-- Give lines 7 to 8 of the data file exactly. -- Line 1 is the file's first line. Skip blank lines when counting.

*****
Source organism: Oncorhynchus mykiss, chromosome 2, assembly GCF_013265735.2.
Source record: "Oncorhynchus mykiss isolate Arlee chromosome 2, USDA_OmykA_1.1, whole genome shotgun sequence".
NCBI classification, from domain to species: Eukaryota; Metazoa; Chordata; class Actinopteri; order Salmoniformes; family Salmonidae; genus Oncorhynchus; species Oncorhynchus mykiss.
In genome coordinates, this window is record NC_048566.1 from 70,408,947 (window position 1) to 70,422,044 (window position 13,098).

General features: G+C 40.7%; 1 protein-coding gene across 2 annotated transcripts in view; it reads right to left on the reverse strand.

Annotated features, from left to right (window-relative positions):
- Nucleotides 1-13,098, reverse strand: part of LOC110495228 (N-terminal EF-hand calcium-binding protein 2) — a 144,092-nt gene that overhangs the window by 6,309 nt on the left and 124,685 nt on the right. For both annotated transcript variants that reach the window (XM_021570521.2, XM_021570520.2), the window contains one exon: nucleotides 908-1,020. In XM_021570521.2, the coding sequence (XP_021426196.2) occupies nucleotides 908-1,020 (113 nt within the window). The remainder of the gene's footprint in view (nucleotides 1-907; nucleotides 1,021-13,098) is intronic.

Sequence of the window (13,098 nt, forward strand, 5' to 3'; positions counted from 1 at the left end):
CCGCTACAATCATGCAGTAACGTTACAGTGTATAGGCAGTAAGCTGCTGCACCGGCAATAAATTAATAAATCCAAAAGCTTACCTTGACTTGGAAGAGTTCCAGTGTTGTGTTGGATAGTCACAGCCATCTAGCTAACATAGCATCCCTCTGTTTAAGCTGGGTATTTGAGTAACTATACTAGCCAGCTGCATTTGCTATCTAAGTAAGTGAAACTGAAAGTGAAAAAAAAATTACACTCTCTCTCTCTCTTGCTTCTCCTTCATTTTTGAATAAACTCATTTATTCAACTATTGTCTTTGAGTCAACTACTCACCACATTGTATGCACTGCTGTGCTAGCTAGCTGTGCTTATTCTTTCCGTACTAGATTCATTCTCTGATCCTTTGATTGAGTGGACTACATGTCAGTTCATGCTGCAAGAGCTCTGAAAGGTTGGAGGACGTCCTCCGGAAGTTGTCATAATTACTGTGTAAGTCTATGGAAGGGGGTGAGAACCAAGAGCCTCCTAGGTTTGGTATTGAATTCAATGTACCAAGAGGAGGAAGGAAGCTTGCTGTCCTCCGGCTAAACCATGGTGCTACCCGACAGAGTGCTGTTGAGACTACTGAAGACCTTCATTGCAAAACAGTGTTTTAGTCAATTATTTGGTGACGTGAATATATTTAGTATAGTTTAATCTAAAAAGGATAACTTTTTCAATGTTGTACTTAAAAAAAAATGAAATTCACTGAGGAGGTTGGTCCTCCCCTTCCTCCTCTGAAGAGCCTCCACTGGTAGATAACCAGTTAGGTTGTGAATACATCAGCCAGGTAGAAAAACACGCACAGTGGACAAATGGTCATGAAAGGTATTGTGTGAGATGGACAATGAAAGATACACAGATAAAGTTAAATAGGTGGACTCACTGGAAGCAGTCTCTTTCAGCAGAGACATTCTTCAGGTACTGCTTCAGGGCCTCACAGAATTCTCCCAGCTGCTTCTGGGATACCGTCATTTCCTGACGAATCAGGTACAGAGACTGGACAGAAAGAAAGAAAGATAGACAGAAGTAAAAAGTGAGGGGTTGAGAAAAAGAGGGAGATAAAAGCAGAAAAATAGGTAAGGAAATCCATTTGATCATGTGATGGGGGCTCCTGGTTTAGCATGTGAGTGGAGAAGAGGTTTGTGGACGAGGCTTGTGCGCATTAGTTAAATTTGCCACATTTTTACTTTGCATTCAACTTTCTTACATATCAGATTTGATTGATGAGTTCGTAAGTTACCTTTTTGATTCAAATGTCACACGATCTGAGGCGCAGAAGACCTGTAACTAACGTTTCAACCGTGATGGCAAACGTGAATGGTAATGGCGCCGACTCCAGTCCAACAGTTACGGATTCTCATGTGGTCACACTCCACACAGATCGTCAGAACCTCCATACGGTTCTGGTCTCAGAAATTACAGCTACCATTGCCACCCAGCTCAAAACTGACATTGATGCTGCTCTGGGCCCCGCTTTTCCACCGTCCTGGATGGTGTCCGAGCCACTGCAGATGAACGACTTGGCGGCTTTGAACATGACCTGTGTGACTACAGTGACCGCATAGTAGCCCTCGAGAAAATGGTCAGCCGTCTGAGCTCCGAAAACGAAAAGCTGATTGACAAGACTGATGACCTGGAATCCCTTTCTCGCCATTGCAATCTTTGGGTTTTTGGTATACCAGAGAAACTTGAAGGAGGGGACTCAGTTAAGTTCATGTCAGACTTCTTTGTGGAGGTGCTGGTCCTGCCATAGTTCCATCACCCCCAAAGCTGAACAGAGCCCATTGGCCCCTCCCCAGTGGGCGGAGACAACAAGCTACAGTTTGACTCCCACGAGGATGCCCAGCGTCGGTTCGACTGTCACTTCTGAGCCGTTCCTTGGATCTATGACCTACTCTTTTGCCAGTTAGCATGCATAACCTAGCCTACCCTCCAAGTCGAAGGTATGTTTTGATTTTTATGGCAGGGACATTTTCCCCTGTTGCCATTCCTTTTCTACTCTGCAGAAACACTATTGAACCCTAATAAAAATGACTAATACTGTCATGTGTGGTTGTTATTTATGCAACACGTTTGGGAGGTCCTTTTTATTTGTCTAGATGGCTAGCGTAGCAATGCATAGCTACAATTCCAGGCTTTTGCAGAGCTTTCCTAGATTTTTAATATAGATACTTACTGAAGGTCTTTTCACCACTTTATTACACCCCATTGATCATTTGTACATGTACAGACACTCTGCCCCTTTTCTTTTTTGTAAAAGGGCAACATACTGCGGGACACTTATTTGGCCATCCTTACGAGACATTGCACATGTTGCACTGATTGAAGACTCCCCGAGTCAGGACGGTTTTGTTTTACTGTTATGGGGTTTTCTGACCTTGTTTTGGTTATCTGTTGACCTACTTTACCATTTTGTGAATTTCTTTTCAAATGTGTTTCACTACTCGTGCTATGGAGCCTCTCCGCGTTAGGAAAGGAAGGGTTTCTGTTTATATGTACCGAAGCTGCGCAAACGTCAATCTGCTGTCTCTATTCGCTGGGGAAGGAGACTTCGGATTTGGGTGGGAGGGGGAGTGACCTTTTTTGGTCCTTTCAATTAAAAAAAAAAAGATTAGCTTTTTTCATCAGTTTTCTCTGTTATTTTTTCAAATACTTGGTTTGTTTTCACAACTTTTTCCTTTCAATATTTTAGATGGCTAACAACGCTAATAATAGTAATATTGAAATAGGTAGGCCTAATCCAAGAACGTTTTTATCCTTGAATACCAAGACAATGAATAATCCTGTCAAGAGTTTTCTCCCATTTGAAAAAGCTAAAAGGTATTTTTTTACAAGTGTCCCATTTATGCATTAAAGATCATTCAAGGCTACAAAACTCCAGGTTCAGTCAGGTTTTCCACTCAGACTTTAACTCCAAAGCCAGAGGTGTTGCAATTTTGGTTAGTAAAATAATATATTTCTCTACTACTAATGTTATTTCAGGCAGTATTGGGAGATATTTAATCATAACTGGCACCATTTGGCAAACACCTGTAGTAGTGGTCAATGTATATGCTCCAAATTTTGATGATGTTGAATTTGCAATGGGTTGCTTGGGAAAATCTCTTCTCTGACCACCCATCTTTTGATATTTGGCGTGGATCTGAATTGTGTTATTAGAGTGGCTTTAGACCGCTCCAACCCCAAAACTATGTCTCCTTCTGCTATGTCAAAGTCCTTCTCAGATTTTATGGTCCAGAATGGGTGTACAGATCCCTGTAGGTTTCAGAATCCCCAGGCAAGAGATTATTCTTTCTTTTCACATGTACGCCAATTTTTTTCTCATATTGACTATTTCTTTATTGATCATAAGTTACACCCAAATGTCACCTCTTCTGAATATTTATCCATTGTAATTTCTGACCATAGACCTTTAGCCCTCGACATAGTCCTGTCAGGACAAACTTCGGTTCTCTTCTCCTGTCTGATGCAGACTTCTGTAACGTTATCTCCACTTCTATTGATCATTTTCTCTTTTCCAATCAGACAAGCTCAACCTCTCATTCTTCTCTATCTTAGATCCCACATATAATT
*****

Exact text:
- Nucleotides 1-13,098, reverse strand: part of LOC110495228 (N-terminal EF-hand calcium-binding protein 2) — a 144,092-nt gene that overhangs the window by 6,309 nt on the left and 124,685 nt on the right. For both annotated transcript variants that reach the window (XM_021570521.2, XM_021570520.2), the window contains one exon: nucleotides 908-1,020. In XM_021570521.2, the coding sequence (XP_021426196.2) occupies nucleotides 908-1,020 (113 nt within the window). The remainder of the gene's footprint in view (nucleotides 1-907; nucleotides 1,021-13,098) is intronic.

Sequence of the window (13,098 nt, forward strand, 5' to 3'; positions counted from 1 at the left end):